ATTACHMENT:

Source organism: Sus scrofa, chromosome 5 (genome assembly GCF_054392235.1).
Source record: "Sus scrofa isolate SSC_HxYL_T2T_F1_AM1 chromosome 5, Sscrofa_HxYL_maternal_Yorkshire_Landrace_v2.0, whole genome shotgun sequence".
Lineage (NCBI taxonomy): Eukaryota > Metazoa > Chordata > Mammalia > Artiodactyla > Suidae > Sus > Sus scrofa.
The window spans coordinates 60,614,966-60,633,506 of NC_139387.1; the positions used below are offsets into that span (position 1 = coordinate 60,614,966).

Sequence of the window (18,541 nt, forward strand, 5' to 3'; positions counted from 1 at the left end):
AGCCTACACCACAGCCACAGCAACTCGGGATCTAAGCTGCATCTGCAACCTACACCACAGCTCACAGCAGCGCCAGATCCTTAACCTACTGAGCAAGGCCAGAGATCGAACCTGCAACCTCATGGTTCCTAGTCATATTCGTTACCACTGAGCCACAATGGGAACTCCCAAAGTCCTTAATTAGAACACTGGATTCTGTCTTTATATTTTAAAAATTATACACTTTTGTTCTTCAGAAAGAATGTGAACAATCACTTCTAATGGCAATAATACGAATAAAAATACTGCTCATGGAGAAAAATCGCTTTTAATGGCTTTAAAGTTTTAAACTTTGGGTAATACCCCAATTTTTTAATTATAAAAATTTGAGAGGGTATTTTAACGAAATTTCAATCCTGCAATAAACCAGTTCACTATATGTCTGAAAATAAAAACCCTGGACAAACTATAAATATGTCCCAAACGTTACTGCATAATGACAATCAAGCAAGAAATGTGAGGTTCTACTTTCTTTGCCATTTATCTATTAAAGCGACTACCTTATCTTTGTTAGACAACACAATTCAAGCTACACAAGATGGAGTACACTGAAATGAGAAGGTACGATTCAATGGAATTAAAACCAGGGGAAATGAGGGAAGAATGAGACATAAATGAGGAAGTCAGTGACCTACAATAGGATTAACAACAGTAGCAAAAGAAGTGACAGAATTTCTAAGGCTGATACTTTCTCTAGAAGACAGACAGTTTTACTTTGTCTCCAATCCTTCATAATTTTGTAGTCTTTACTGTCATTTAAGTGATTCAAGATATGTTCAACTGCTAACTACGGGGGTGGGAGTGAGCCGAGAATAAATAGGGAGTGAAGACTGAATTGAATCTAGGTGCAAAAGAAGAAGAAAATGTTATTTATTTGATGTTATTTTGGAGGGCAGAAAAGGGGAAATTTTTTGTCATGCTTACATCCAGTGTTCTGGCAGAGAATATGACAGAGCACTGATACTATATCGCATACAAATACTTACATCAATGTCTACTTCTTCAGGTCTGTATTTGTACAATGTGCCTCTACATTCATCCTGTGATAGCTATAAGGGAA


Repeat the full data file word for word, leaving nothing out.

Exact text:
Source organism: Sus scrofa, chromosome 5 (genome assembly GCF_054392235.1).
Source record: "Sus scrofa isolate SSC_HxYL_T2T_F1_AM1 chromosome 5, Sscrofa_HxYL_maternal_Yorkshire_Landrace_v2.0, whole genome shotgun sequence".
Lineage (NCBI taxonomy): Eukaryota > Metazoa > Chordata > Mammalia > Artiodactyla > Suidae > Sus > Sus scrofa.
The window spans coordinates 60,614,966-60,633,506 of NC_139387.1; the positions used below are offsets into that span (position 1 = coordinate 60,614,966).

Sequence of the window (18,541 nt, forward strand, 5' to 3'; positions counted from 1 at the left end):
AGCCTACACCACAGCCACAGCAACTCGGGATCTAAGCTGCATCTGCAACCTACACCACAGCTCACAGCAGCGCCAGATCCTTAACCTACTGAGCAAGGCCAGAGATCGAACCTGCAACCTCATGGTTCCTAGTCATATTCGTTACCACTGAGCCACAATGGGAACTCCCAAAGTCCTTAATTAGAACACTGGATTCTGTCTTTATATTTTAAAAATTATACACTTTTGTTCTTCAGAAAGAATGTGAACAATCACTTCTAATGGCAATAATACGAATAAAAATACTGCTCATGGAGAAAAATCGCTTTTAATGGCTTTAAAGTTTTAAACTTTGGGTAATACCCCAATTTTTTAATTATAAAAATTTGAGAGGGTATTTTAACGAAATTTCAATCCTGCAATAAACCAGTTCACTATATGTCTGAAAATAAAAACCCTGGACAAACTATAAATATGTCCCAAACGTTACTGCATAATGACAATCAAGCAAGAAATGTGAGGTTCTACTTTCTTTGCCATTTATCTATTAAAGCGACTACCTTATCTTTGTTAGACAACACAATTCAAGCTACACAAGATGGAGTACACTGAAATGAGAAGGTACGATTCAATGGAATTAAAACCAGGGGAAATGAGGGAAGAATGAGACATAAATGAGGAAGTCAGTGACCTACAATAGGATTAACAACAGTAGCAAAAGAAGTGACAGAATTTCTAAGGCTGATACTTTCTCTAGAAGACAGACAGTTTTACTTTGTCTCCAATCCTTCATAATTTTGTAGTCTTTACTGTCATTTAAGTGATTCAAGATATGTTCAACTGCTAACTACGGGGGTGGGAGTGAGCCGAGAATAAATAGGGAGTGAAGACTGAATTGAATCTAGGTGCAAAAGAAGAAGAAAATGTTATTTATTTGATGTTATTTTGGAGGGCAGAAAAGGGGAAATTTTTTGTCATGCTTACATCCAGTGTTCTGGCAGAGAATATGACAGAGCACTGATACTATATCGCATACAAATACTTACATCAATGTCTACTTCTTCAGGTCTGTATTTGTACAATGTGCCTCTACATTCATCCTGTGATAGCTATAAGGGAA